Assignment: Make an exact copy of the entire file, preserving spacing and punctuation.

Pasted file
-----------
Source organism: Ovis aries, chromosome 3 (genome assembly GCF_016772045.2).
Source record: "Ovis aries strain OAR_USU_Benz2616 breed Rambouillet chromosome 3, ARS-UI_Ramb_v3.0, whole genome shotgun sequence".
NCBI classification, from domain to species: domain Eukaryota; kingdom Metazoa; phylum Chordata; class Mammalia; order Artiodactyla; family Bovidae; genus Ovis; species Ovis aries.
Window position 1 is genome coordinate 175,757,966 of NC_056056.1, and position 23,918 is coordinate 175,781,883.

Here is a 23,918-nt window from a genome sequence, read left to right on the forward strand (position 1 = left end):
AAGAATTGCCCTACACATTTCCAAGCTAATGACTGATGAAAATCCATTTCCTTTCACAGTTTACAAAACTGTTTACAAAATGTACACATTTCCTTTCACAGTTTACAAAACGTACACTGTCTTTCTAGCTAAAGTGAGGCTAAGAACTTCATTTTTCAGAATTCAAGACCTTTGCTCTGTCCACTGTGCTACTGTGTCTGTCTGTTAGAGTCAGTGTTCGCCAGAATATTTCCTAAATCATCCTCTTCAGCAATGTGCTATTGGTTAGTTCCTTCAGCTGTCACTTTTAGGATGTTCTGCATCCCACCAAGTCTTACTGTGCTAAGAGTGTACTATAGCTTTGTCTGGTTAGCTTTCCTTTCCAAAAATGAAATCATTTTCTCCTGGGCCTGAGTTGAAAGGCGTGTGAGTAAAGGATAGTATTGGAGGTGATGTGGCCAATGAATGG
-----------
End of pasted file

Source organism: Ovis aries, chromosome 3 (genome assembly GCF_016772045.2).
Source record: "Ovis aries strain OAR_USU_Benz2616 breed Rambouillet chromosome 3, ARS-UI_Ramb_v3.0, whole genome shotgun sequence".
NCBI classification, from domain to species: domain Eukaryota; kingdom Metazoa; phylum Chordata; class Mammalia; order Artiodactyla; family Bovidae; genus Ovis; species Ovis aries.
Window position 1 is genome coordinate 175,757,966 of NC_056056.1, and position 23,918 is coordinate 175,781,883.

Here is a 23,918-nt window from a genome sequence, read left to right on the forward strand (position 1 = left end):
AAGAATTGCCCTACACATTTCCAAGCTAATGACTGATGAAAATCCATTTCCTTTCACAGTTTACAAAACTGTTTACAAAATGTACACATTTCCTTTCACAGTTTACAAAACGTACACTGTCTTTCTAGCTAAAGTGAGGCTAAGAACTTCATTTTTCAGAATTCAAGACCTTTGCTCTGTCCACTGTGCTACTGTGTCTGTCTGTTAGAGTCAGTGTTCGCCAGAATATTTCCTAAATCATCCTCTTCAGCAATGTGCTATTGGTTAGTTCCTTCAGCTGTCACTTTTAGGATGTTCTGCATCCCACCAAGTCTTACTGTGCTAAGAGTGTACTATAGCTTTGTCTGGTTAGCTTTCCTTTCCAAAAATGAAATCATTTTCTCCTGGGCCTGAGTTGAAAGGCGTGTGAGTAAAGGATAGTATTGGAGGTGATGTGGCCAATGAATGG